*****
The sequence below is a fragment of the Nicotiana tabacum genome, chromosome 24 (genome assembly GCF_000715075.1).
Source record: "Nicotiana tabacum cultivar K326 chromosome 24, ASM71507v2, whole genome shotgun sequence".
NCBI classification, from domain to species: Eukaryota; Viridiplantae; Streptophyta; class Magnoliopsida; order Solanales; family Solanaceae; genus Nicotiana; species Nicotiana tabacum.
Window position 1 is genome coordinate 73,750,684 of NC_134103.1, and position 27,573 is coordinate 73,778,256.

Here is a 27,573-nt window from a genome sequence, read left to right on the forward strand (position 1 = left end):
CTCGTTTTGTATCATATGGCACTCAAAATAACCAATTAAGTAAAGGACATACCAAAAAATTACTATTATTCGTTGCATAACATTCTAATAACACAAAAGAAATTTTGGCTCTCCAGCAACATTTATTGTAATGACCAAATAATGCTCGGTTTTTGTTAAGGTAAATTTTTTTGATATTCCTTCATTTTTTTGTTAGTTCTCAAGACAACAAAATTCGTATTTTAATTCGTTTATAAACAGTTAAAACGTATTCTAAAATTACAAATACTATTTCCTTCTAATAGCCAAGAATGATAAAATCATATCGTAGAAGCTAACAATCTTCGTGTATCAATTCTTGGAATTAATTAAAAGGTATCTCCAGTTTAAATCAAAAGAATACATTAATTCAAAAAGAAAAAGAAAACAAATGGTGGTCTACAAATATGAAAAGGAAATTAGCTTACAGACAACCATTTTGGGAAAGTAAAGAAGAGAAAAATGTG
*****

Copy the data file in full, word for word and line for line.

The sequence below is a fragment of the Nicotiana tabacum genome, chromosome 24 (genome assembly GCF_000715075.1).
Source record: "Nicotiana tabacum cultivar K326 chromosome 24, ASM71507v2, whole genome shotgun sequence".
NCBI classification, from domain to species: Eukaryota; Viridiplantae; Streptophyta; class Magnoliopsida; order Solanales; family Solanaceae; genus Nicotiana; species Nicotiana tabacum.
Window position 1 is genome coordinate 73,750,684 of NC_134103.1, and position 27,573 is coordinate 73,778,256.

Here is a 27,573-nt window from a genome sequence, read left to right on the forward strand (position 1 = left end):
CTCGTTTTGTATCATATGGCACTCAAAATAACCAATTAAGTAAAGGACATACCAAAAAATTACTATTATTCGTTGCATAACATTCTAATAACACAAAAGAAATTTTGGCTCTCCAGCAACATTTATTGTAATGACCAAATAATGCTCGGTTTTTGTTAAGGTAAATTTTTTTGATATTCCTTCATTTTTTTGTTAGTTCTCAAGACAACAAAATTCGTATTTTAATTCGTTTATAAACAGTTAAAACGTATTCTAAAATTACAAATACTATTTCCTTCTAATAGCCAAGAATGATAAAATCATATCGTAGAAGCTAACAATCTTCGTGTATCAATTCTTGGAATTAATTAAAAGGTATCTCCAGTTTAAATCAAAAGAATACATTAATTCAAAAAGAAAAAGAAAACAAATGGTGGTCTACAAATATGAAAAGGAAATTAGCTTACAGACAACCATTTTGGGAAAGTAAAGAAGAGAAAAATGTG